|In this Nov. 21, 2016, file photo, protesters against the Dakota Access oil pipeline stand on a burned-out truck near Cannon Ball, N.D., on a long-closed bridge a day earlier on a state highway near their camp. A private security firm hired by the developer of the $3.8 billion Dakota Access pipeline conducted an aggressive, multifaceted operation against protesters that included a close working relationship with public law enforcement, documents obtained by an online magazine indicate. (AP Photo/James MacPherson, File)|
BISMARCK, N.D. (AP) — A private security firm hired by the developer of the $3.8 billion Dakota Access pipeline conducted an aggressive, multifaceted operation against protesters that included a close working relationship with public law enforcement, documents obtained by an online magazine indicate.
Native American groups that opposed the pipeline say the report from The Intercept lends credence to their belief that law enforcement favored private industry in the monthslong dispute. But law enforcement and Texas-based pipeline developer Energy Transfer Partners say their concern was everyone's safety.
The Dakota Access pipeline will move North Dakota oil to a distribution point in Illinois. ETP plans to begin commercial operations Thursday. The company says the pipeline is safe, but opponents fear environmental harm.
Thousands of protesters last year descended on a camp set up in North Dakota near a section of the pipeline that runs under a Missouri River reservoir upstream from the Standing Rock Sioux reservation. Pipeline opponents frequently clashed with police, and 761 arrests happened between August and February.
The documents show that ETP hired security firm TigerSwan, which was founded by retired military special forces members. The Intercept posted some of the documents it obtained online. It said it received more than 100 documents from a TigerSwan contractor and more than 1,000 through public records requests.
TigerSwan used military-style counter-terrorism measures against what it considered "an ideologically driven insurgency," the documents show. Its tactics included protest camp flyovers, video surveillance, social media monitoring, public relations — described in one document as "pro-DAPL propaganda" — and interactions with law enforcement. That included placing a liaison in the law enforcement operations center.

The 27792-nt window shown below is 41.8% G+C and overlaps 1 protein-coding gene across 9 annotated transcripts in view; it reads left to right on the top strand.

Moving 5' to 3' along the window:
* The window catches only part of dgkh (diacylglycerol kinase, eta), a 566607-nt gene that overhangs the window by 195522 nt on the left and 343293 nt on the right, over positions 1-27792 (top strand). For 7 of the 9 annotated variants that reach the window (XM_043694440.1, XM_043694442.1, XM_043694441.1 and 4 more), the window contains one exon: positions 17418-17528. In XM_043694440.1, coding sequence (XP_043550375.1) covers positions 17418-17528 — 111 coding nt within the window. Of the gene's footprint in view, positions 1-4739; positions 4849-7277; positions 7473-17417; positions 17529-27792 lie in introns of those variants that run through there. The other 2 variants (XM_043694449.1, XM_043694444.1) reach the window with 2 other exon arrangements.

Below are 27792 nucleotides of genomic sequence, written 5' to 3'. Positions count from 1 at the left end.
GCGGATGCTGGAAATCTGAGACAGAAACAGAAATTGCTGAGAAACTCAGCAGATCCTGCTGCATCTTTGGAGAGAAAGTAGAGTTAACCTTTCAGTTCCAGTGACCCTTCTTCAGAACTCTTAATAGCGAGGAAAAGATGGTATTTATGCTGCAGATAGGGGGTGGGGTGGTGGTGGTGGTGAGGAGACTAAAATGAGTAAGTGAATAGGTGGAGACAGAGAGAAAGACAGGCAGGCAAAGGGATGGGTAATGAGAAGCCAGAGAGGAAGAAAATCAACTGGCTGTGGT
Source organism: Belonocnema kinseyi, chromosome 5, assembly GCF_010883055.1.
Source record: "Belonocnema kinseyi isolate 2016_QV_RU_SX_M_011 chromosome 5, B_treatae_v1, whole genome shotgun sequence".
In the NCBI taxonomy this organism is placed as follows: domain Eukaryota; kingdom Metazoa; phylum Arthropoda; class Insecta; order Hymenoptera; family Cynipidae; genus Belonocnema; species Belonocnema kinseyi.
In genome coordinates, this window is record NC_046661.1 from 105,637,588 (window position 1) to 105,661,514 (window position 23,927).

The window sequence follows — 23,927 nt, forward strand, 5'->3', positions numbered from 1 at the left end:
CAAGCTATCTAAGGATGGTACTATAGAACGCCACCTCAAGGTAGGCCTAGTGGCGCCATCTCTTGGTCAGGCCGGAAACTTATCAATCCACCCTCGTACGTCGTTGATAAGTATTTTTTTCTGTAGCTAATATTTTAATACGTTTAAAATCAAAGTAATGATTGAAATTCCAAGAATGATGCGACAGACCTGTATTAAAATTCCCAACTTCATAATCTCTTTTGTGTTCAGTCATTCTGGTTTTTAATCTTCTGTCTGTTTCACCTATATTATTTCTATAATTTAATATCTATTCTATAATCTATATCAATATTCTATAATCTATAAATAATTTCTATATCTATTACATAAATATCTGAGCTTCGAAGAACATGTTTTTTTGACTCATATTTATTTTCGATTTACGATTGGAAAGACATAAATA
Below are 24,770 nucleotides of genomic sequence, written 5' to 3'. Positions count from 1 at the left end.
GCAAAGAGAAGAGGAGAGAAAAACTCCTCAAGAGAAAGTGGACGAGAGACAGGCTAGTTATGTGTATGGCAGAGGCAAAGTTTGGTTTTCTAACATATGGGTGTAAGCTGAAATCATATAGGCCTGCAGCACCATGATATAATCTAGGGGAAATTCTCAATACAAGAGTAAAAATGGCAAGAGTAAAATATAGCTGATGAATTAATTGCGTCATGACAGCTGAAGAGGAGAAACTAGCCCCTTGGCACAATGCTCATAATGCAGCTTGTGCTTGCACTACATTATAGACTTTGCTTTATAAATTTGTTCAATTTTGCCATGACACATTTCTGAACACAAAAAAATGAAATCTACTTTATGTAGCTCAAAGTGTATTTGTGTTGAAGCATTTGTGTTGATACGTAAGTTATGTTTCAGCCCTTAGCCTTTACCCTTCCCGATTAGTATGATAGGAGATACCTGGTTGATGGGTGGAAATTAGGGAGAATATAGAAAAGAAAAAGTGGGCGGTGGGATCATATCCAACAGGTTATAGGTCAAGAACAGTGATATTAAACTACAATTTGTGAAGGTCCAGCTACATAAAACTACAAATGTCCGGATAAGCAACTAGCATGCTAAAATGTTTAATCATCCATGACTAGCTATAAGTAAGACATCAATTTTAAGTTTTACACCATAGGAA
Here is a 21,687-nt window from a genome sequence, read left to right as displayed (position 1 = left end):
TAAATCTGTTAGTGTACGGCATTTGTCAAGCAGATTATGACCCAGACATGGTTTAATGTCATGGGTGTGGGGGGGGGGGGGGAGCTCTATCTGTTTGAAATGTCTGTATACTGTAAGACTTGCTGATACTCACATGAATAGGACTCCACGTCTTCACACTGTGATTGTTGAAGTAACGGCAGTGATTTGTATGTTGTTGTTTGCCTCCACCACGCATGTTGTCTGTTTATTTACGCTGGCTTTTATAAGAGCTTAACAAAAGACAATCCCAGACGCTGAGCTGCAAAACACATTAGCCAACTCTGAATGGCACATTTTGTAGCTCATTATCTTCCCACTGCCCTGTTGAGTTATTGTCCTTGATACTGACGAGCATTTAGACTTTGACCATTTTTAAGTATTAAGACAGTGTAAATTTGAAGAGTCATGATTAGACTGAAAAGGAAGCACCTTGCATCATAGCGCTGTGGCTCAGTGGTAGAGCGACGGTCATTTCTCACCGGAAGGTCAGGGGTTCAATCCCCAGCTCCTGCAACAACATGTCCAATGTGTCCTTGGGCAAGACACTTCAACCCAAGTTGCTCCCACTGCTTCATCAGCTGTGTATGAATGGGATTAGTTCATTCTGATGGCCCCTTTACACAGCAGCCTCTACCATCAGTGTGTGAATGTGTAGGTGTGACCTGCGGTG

"Excellent comments from lead LEOs (Law Enforcement Officers) today regarding planning and communication from our personnel," says a TigerSwan report from Sept. 14.
The relationship was heavily criticized Tuesday by the Lakota People's Law Office.
"Rather than one-sidedly protecting the private interests of oil corporations, these state and federal law enforcement agencies should have been also protecting the constitutional rights of those who were being criminally conspired against, disrupted, and physically attacked by the oil company's private mercenary army of Middle East-based anti-terrorist specialists," Chief Counsel Daniel Sheehan said in a statement.
Indigenous Environmental Network organizer Dallas Goldtooth said in a statement that "police and security were essentially given permission to carry out war-like tactics" on protesters.
One particularly violent clash happened in late November, when protesters trying to push past a blocked highway bridge were turned back by authorities using tear gas, rubber bullets and water sprays. Police said protesters were throwing rocks, asphalt and water bottles at officers.
The Morton County Sheriff's Office, which spearheaded the response to the protests, said its communications with TigerSwan security weren't unusual and "gave law enforcement situational awareness in order to monitor and respond to illegal protest activity."
ETP said in a statement that "the safety of our employees and the communities in which we live and work is our top priority. In order to ensure that we do have security plans in place, we do communicate with law enforcement agencies as appropriate."